Waiting at a Bus Stop in Wadi Ara

Coming home from work the other day, I got off the bus along Route 65 in Wadi Ara and waited for my wife to pick me up from our home in Pardes Hanna, as I’ve done so many times before.  But this was my first time doing so since the rise in violence and terror over the past few months in our country.  And this was a spot that saw its share of rocks and Molotov cocktails thrown at Jewish drivers passing by.  As I descended the stairs of the bus and took my place among the Arab teenagers waiting at the bus stop it suddenly hit me.  I didn’t feel safe standing there.  Simply because I’m a Jew.  On top of that a religious-looking Jew, one that most people, based on my big kippah, dangling tzitzit and peyot, incorrectly categorize as a “settler”.

As I waited at the bus stop in this almost exclusively Arab-populated part of the country I couldn’t help but seriously wonder if I was going to get beaten up, either by those waiting alongside of me or by a passerby looking for a chance to take part in the nation-wide surge of attacks on Jews.  As conversation flowed around me in Arabic, with laughing sprinkled throughout, a sense of paranoia set it as I thought they were talking about me.  I strained my ears to listen to their words, searching out for a word that I might recognize as meaning “Jew” in Arabic.  I started to wonder if any of those passing by in their cars would stop to help if an actual attack on me actually began.  Or not.

I waited there for a total of twenty minutes and eventually my wife arrived and I hopped in the car, like I had done so many other times, without incident.  We drove home.  My worry and suspicion proved to be without need and I felt bad for my incorrect judgments of those at the bus stop.  But as we drove away I couldn’t help but think how strange it all was that ten years ago I made a very conscious choice to make aliyah in part so that I could live in the only country in the world that was built on the premise of serving as a safe haven for every Jew, and every kind of Jew, in the world.  That here I didn’t have to worry about standing out or being different.  Here I could just be myself and feel safe.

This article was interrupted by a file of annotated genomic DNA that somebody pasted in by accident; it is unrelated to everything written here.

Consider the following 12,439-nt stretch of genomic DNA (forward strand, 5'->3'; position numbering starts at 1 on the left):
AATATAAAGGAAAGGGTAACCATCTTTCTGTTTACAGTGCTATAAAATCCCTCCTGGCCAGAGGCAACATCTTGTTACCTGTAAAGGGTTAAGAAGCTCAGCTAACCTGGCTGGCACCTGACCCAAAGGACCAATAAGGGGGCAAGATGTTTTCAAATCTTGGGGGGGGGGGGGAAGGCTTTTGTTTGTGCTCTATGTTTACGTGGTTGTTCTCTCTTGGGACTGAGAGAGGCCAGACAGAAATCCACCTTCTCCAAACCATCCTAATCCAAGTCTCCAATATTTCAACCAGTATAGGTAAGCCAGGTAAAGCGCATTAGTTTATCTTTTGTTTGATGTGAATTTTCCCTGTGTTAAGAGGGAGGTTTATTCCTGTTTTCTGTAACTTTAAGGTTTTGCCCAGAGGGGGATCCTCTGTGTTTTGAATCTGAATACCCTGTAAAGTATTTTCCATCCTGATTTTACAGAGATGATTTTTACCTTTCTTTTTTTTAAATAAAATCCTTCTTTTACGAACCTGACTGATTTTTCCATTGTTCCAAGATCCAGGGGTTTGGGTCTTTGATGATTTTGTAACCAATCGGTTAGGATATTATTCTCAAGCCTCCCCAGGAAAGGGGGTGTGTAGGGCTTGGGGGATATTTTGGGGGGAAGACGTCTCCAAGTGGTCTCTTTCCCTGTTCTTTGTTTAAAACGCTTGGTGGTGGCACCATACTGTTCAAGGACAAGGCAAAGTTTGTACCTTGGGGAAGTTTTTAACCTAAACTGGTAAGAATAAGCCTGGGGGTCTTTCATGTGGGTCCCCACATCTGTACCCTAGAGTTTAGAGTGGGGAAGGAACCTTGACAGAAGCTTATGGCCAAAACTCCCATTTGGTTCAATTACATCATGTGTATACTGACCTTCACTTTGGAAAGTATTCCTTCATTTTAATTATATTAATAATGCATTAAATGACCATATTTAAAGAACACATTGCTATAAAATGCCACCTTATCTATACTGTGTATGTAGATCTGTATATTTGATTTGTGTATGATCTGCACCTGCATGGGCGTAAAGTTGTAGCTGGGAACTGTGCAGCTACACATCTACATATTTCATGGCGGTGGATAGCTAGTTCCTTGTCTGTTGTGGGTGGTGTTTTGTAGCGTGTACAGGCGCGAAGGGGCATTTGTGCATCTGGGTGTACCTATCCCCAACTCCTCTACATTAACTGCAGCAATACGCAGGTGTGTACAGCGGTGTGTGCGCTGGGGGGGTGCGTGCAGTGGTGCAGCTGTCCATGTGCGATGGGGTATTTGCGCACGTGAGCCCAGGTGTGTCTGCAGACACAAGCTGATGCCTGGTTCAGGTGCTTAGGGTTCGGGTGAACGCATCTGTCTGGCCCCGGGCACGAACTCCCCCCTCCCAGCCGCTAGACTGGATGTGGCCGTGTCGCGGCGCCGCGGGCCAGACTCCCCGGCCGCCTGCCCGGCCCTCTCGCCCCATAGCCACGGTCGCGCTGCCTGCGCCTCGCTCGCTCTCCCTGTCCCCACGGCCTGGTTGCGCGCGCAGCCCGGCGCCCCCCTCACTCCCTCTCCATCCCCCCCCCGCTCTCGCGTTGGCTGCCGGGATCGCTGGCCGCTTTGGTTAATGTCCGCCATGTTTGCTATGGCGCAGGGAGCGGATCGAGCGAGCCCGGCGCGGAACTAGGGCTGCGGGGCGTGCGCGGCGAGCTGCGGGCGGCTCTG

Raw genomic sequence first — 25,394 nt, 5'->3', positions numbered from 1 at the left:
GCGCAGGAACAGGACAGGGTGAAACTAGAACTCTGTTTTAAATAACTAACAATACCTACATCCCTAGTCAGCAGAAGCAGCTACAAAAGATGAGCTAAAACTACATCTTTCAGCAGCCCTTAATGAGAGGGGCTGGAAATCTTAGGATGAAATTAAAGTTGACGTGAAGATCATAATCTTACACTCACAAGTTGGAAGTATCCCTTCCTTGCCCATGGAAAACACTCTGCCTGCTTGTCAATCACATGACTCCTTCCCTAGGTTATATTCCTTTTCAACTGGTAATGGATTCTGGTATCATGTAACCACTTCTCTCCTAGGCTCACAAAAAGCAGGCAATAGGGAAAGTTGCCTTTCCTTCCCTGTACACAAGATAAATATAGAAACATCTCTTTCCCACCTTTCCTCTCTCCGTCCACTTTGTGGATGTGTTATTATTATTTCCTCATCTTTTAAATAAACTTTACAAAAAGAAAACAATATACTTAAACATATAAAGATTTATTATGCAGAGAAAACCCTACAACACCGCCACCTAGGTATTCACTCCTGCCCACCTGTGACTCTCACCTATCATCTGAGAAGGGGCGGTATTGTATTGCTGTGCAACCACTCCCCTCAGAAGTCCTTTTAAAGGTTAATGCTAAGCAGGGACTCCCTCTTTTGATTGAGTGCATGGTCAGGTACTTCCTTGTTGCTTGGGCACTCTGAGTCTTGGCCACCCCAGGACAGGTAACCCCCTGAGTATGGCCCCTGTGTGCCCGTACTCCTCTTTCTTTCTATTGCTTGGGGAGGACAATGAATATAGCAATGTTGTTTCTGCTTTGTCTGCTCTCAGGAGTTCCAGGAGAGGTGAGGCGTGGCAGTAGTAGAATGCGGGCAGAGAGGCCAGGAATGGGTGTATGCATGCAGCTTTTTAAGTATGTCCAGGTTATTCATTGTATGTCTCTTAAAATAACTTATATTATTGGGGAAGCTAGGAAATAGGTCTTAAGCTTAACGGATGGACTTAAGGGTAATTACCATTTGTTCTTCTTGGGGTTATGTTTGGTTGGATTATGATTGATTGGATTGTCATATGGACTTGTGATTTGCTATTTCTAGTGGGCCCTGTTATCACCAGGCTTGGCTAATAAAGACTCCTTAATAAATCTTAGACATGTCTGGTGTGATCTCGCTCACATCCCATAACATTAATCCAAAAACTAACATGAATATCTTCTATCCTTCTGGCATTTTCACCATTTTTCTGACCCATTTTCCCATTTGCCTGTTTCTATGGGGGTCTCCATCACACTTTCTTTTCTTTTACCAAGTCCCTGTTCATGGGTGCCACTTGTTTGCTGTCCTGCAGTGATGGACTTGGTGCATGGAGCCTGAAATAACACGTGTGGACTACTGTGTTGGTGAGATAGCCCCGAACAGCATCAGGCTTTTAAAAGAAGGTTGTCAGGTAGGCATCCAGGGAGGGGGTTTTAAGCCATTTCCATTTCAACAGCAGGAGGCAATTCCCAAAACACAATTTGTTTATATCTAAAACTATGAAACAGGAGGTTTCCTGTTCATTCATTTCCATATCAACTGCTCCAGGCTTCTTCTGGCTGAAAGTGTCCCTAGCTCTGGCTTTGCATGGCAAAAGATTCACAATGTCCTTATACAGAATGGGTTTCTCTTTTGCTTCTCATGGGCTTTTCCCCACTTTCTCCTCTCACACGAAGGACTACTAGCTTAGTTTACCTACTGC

But once again, that’s not the case, as Jews around the country, but especially in Jerusalem, are being attacked, beaten and killed.  After first being identified as Jews.

How could it be that ten minutes down the road from my house there exists an area that I feel fear being in?  Simply because I’m Jewish.  That’s a feeling meant exclusively for the diaspora.  Not for here.  Right?  And we’re not talking about East Jerusalem or an area over the Green Line.  This is a part of Israel that the whole world (well, most of the world) recognizes as rightfully and legally belonging to the Jewish nation.

Ideally I would like to not feel fear in a situation like this.  I would love to think that I could channel the ancient Shimshon or the modern-day Kahalani and be able to defend myself in a situation where I was getting jumped by three three young, strong Arab teens.  But let’s be real.  I wouldn’t stand a chance.  I would also like to think that my confident presence and straight-ahead looking stare would keep those who might want to harm me at a distance.  But my beard and my peyot might be too much to resist for someone already committed to violence.

It’s ironic, because growing up in a New York suburb I thought I was living in the first generation ever that wasn’t witnessing and would not witness anti-Semitism.  I was obviously living in a bubble with no awareness of what was really going on the world, since as I was learning to walk the PLO was trying their best to kill Israelis living on the northern border of Israel and as I was reading from the Torah at my Bar Mitzvah, the First Intifada was raging.

I still want to believe there will be peace.  True peace.  In my lifetime.  Like almost every Israeli.  But sometimes, many times these days, I just can’t see how it will come to be.  I don’t want to become among those who lose faith, who lose hope.  I want to continue to believe in the kind of future I believed in before I made aliyah.  But…that was before multiple wars with Hamas and international condemnation against Israel for defending itself.  Before the rise of ISIS.  Before Gilad, Naftali and Eyal were murdered this summer.  Before four rabbis and one police officer were killed last week in Jerusalem.

So I place my faith and my hope, a faith and a hope that searches for something to believe in and hope for, in the Jewish nation and our ability to be strong and continue on despite every drop of Jewish blood that drips on the pavement outside of a train station or on the floor of a synagogue.  Blood that reminds a people, my people, that just because we’ve made it home, the struggle of almost 4000 years of Jewish history is not yet over.

About the Author
Akiva Gersh has been working in the field of Jewish and Israel Education for over 20 years. In 2020 he founded @Israel to share his love and passion for Israel with students, schools and communities around the world through his online classes, courses and virtual tours of Israel. Akiva is also the editor of the book "Becoming Israeli" (, a compilation of essays that gives an inside look at the unique experience of making aliyah and the journey of acclimating to life in Israel. Akiva himself made aliyah in 2004 with his wife Tamar and they live in Pardes Hanna with their four kids. You can learn more about his work at as well as about his work teaching about Judaism and veganism at